On Monday, Feb. 28, the Association of Amherst Students (AAS) met for the fourth time this semester. The meeting was conducted in person in the Red Room, but all senators, including those in quarantine or isolation, also joined via Zoom. Senators heard from the Office of Fellowships, voted on Budgetary Committee (BC) funding requests, discussed community engagement, held committee elections, and approved a proposal to supply eco-friendly detergent to students.
After taking attendance, the Senate heard from Associate Director of Fellowships Eric Myers. Myers, a new hire at the college, asked senators to help advertise the Office of Fellowships. He emphasized that the office wants to meet with all kinds of students, and as students themselves, senators are in a unique position to reach out to their peers. Myers then asked if the senators had any suggestions for student outreach. Jaden Richards ’25 suggested a newsletter of some kind, and Kya Rincon ’22 proposed collaborations with the Loeb Center and other offices. Myers encouraged senators to reach out if they had any other ideas.
Since there were no further public comments, Treasurer Jae Yun Ham ’22 went over the BC discretionary funding recommendations. Requests included money for The Student’s trivia night and funding for Hillel’s weekly Shabbat dinner. Ham then asked if any senators had budgetary requests. Cole Graber-Mitchell ’22 requested $4,594 for The Green Room’s day trip to Broadway, which would be open to all students but capped at an attendance of 40. Other senators, many of whom were interested in attending, warned Graber-Mitchell that once he advertised the trip in the campus GroupMe AmherstBussin as planned, he would get an influx of interest. Graber-Mitchell responded that if many more people wanted to come on the trip, the club would reassess. Three more requests were placed on behalf of the Muslim Students Association (MSA), the Archery Club, and the Middle East North African Association (MENAA). All budgetary requests were approved.
Vice-President Basma Azzamok ’22 then announced that, from March 8 through April 3, AAS meetings would begin at 9 p.m. due to scheduling conflicts in the Red Room. Richards asked how that would work timing-wise as “we all love to talk,” and Azzamok told him that they were going to start cutting people off. Although the Senate looked into temporarily holding meetings in another space, they decided to remain in the Red Room so that members of the public could still find them, as well as for social-distancing purposes.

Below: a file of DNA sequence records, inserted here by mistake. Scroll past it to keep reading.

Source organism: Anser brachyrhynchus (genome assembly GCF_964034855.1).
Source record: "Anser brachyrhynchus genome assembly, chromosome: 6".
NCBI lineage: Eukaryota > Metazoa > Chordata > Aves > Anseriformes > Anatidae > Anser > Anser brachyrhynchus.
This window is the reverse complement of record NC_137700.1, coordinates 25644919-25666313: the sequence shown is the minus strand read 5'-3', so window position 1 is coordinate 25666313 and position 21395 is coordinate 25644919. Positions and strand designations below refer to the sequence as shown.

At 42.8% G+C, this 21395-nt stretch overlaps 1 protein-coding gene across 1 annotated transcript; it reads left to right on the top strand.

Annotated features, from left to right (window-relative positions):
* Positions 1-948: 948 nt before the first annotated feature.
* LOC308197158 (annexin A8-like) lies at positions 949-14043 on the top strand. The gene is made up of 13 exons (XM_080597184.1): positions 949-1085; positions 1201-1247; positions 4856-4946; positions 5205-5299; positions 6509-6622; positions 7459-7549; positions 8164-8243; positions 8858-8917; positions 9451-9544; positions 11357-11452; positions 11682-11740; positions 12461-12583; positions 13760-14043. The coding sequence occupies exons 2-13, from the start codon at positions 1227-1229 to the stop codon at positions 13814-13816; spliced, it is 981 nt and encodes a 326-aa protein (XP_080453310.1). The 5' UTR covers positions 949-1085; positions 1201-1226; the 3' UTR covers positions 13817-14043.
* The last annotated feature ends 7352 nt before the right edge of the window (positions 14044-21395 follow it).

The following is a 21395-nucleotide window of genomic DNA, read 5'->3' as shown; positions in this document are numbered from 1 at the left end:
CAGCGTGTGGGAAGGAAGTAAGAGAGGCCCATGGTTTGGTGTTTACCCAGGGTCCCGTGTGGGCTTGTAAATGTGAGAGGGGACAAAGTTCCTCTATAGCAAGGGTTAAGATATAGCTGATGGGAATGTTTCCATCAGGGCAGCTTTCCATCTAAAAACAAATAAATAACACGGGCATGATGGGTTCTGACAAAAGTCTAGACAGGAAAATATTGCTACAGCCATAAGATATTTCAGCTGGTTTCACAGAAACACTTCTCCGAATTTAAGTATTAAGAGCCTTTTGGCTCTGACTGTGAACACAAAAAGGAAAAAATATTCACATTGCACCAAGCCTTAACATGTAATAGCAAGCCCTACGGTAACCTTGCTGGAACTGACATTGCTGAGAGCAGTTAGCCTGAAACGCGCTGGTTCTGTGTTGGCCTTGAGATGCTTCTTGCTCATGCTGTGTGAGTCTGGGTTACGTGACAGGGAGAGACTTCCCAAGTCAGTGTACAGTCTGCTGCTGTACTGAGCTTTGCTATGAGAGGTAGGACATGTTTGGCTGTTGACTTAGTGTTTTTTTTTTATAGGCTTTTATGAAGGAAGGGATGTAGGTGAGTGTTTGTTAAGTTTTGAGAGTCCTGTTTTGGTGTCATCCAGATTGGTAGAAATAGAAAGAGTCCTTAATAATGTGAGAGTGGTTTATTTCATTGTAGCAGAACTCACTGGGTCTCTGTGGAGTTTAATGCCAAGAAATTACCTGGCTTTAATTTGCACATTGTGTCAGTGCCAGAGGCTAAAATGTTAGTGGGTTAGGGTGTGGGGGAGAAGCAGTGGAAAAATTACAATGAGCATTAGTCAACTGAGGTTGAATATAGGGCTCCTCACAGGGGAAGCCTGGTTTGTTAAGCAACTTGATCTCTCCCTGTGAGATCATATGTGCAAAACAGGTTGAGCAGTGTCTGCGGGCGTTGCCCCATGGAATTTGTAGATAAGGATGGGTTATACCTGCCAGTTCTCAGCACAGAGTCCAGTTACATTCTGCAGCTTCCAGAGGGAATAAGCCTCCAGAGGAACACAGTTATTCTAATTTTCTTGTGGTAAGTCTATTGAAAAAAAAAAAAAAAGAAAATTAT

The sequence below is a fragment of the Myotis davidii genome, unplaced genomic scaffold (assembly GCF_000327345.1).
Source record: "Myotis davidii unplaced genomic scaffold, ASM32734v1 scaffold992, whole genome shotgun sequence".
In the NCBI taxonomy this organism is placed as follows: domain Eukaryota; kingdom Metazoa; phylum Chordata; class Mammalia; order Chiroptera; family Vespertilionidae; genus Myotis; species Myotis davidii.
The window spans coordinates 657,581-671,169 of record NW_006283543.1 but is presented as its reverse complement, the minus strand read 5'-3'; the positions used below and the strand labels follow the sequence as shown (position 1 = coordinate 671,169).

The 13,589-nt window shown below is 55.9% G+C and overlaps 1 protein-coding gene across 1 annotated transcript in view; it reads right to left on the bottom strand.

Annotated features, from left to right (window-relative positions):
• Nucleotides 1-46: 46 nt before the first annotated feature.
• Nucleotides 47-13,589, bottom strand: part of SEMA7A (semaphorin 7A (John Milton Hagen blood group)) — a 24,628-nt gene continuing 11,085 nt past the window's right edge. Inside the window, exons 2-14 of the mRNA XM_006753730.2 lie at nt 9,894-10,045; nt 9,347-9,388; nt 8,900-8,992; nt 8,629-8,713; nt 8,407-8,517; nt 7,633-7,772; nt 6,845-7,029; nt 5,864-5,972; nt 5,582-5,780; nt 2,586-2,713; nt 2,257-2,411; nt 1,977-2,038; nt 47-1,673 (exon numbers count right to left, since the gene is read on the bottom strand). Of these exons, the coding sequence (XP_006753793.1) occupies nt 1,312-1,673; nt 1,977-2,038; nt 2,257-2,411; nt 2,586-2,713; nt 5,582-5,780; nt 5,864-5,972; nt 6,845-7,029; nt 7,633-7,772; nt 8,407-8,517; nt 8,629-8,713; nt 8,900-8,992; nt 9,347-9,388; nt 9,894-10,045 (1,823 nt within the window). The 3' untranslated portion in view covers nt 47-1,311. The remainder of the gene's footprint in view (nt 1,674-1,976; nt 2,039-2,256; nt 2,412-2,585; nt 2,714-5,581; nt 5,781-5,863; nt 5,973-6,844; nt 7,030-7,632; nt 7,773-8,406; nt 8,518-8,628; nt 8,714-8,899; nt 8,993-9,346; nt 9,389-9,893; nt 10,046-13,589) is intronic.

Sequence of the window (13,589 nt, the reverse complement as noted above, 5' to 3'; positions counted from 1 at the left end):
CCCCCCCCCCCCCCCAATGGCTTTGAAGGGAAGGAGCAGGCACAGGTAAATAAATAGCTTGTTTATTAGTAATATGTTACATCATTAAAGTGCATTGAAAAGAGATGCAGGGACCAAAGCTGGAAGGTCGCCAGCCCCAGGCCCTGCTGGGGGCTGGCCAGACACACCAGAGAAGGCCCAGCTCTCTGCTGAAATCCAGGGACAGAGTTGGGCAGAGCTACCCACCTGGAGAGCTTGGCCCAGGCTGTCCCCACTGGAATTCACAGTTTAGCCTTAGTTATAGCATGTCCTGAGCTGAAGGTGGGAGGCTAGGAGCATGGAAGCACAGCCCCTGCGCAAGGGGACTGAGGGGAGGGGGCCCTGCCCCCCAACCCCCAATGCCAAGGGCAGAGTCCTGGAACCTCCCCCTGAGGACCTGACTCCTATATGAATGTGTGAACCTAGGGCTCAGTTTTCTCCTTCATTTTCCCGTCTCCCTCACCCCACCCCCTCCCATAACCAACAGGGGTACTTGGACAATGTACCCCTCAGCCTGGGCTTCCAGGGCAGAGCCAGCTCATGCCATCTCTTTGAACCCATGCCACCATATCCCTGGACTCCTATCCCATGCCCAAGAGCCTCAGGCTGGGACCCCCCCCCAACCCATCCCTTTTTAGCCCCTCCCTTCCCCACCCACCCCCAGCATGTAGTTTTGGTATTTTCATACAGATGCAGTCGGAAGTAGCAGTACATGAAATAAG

After that announcement, President Angelina Han ’22 opened up a discussion about the AAS’s community engagement. Many senators, including Gent Malushaga ’25 and Gillian Quinto ’23, thought it was unfortunate that students don’t know the full extent of what the AAS accomplishes. Malushaga specifically referenced the email students had received earlier in the day giving them access to Grammarly Premium, an AAS project spearheaded by Shreya Mathew ’25. Senators had a multitude of suggestions for community engagement, including AAS office hours, tabling in Val, and better engagement with first years during orientation. Eight senators signed up to work further on community engagement.
Following this discussion, Sirus Wheaton ’23 shared his proposal to put zero-waste detergent sheets in all first-year laundry rooms. According to Wheaton, the proposal aims to reduce hygiene insecurity on campus and alleviate Amherst’s carbon footprint. It would cost $24,000 to buy a year’s supply of detergent sheets and install seven detergent refill stations — six in the first-year laundry rooms and one in Keefe Campus Center. Wheaton spoke about wanting to create a culture of sustainability and hygiene security at Amherst. After a few logistical questions from senators, the motion to fund Wheaton’s proposal passed. The detergent station in Keefe will be installed later this week.
The meeting then transitioned to committee elections. Wheaton nominated Malushaga to the Appointments Board, and as the only nominee, Malushaga won the position. Lori Alarcon ’24 and Quinto were nominated for and won the two available seats on the Elections Committee. Min Ji Kim ’25, Hannah Kim ’25, and Mathew were elected to the Orientation and First-Year Life Committee. Azzamok also began the election process for an available seat on the Committee on Education and Athletics, but halted the election upon realizing that Malushaga was already filling that position.
Han then began talking about a Five College student government meet-up, but the Zoom meeting ended in the middle of her speaking and had to be restarted.
After the transportation committee gave an update, senators provided updates on their campus projects. Richards discussed the lack of fun parties on campus and proposed working with Student Activities to host more Powerhouse parties, but also acknowledged the challenges of hosting a party with the college. Mathew updated everyone on her successful Grammarly Premium initiative and was met with a round of applause. Chloe Metz ’23 and Quinto spoke about working with students Charlie Sutherby ’23E and Mason Quintero ’23 — who have been publishing an op-ed series in The Student on the college’s failure to connect students to impactful careers — to improve the Loeb Center’s public service, non-finance, career resources. Malushaga and Richards advocated for an accessible database of public service internship opportunities.
The Senate then approved the minutes from their last meeting, as well as an email to the student body about the Grammarly Premium initiative. The email was sent out, and the meeting adjourned.
The next AAS meeting will take place on Monday, March 8.